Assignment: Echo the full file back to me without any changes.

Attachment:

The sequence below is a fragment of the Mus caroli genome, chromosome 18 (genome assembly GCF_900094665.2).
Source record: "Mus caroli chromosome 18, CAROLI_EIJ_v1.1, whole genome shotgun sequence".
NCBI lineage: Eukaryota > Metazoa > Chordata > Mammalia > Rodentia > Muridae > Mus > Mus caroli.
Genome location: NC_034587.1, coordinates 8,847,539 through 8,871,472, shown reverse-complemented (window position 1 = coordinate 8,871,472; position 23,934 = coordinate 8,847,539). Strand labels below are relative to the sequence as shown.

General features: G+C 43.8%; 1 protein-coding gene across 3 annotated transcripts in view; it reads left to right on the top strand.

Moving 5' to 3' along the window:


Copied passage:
The sequence below is a fragment of the Mus caroli genome, chromosome 18 (genome assembly GCF_900094665.2).
Source record: "Mus caroli chromosome 18, CAROLI_EIJ_v1.1, whole genome shotgun sequence".
NCBI lineage: Eukaryota > Metazoa > Chordata > Mammalia > Rodentia > Muridae > Mus > Mus caroli.
Genome location: NC_034587.1, coordinates 8,847,539 through 8,871,472, shown reverse-complemented (window position 1 = coordinate 8,871,472; position 23,934 = coordinate 8,847,539). Strand labels below are relative to the sequence as shown.

General features: G+C 43.8%; 1 protein-coding gene across 3 annotated transcripts in view; it reads left to right on the top strand.

Moving 5' to 3' along the window: